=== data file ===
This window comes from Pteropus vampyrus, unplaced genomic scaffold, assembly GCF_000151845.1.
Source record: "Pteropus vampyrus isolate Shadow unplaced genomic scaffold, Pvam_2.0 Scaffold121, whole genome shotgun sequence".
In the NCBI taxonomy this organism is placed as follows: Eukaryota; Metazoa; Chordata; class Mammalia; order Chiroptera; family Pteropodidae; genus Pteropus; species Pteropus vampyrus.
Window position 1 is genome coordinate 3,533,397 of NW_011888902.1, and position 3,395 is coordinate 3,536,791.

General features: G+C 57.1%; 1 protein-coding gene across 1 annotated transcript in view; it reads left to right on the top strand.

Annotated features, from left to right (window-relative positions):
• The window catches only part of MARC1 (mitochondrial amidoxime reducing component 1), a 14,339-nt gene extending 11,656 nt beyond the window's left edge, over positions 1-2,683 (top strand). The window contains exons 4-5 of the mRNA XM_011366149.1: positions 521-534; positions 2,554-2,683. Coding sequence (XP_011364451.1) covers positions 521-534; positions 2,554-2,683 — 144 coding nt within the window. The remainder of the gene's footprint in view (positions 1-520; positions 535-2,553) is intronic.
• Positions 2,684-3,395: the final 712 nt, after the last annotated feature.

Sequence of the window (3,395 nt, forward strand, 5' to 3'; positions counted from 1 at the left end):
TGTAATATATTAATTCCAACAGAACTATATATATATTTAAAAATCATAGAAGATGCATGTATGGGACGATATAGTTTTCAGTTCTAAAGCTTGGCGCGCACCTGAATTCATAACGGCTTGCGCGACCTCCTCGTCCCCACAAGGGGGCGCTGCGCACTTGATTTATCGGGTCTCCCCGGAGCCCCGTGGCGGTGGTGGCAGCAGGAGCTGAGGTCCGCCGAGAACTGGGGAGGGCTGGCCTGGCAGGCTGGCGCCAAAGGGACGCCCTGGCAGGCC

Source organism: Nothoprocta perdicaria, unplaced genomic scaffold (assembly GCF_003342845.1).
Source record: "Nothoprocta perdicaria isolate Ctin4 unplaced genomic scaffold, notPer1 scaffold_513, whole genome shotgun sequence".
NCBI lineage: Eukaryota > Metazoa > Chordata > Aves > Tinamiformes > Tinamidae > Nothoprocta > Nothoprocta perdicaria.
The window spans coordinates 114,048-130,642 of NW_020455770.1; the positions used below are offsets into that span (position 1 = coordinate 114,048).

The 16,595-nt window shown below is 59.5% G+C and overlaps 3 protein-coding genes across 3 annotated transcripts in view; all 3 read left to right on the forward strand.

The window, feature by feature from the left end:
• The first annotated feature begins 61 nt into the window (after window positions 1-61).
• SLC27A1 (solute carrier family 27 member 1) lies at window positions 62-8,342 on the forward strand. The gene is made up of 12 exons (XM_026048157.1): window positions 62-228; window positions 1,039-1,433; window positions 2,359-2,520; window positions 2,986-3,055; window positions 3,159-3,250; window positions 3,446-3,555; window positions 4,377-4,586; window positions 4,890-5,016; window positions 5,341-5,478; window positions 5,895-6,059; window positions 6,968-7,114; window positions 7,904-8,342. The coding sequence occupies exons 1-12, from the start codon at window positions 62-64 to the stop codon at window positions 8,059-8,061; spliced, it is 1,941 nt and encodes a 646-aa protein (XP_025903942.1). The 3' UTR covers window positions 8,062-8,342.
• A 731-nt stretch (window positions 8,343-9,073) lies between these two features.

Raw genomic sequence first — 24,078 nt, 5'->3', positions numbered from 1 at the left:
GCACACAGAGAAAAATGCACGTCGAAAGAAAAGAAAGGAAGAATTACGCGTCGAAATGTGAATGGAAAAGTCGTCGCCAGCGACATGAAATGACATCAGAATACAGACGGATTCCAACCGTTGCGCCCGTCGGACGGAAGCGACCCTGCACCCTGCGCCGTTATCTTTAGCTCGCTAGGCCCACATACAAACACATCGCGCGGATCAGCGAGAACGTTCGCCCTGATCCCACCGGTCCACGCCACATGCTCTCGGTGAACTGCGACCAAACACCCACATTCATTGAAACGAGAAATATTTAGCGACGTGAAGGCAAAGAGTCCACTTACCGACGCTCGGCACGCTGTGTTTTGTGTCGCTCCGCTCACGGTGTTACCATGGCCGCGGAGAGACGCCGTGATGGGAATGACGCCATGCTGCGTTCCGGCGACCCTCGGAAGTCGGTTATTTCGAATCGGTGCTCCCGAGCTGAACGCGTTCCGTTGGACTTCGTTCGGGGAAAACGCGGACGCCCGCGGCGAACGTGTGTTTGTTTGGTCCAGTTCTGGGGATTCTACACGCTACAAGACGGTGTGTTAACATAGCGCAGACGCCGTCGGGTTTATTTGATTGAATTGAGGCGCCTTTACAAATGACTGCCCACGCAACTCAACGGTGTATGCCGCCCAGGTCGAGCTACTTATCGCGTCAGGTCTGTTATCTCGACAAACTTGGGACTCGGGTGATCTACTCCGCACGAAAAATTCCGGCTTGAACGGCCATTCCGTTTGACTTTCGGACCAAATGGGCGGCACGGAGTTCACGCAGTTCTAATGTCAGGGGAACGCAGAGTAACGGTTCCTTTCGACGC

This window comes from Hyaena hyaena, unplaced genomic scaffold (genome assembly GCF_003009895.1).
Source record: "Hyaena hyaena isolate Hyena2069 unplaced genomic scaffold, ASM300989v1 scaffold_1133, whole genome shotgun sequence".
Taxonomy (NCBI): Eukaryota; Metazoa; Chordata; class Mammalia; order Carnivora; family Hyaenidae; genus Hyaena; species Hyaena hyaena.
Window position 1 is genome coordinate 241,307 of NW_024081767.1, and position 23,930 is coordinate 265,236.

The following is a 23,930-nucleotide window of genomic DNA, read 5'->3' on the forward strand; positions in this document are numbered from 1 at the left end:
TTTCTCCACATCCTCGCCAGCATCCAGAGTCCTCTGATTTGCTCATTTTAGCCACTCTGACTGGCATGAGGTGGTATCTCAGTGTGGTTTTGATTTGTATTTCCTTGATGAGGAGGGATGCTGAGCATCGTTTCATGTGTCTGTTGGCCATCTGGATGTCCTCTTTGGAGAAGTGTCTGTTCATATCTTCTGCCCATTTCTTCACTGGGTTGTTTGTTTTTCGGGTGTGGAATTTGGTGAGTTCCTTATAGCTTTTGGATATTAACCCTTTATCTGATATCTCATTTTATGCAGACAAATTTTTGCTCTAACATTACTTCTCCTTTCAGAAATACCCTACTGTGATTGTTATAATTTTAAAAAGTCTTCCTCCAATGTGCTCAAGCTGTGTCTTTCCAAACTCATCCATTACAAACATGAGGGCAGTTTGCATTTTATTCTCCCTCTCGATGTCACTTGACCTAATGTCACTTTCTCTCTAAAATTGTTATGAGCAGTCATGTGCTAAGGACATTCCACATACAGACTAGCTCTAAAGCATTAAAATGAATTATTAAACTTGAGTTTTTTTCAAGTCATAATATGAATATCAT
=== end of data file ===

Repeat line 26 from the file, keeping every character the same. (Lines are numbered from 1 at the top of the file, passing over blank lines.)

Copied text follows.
The following is a 23,930-nucleotide window of genomic DNA, read 5'->3' on the forward strand; positions in this document are numbered from 1 at the left end: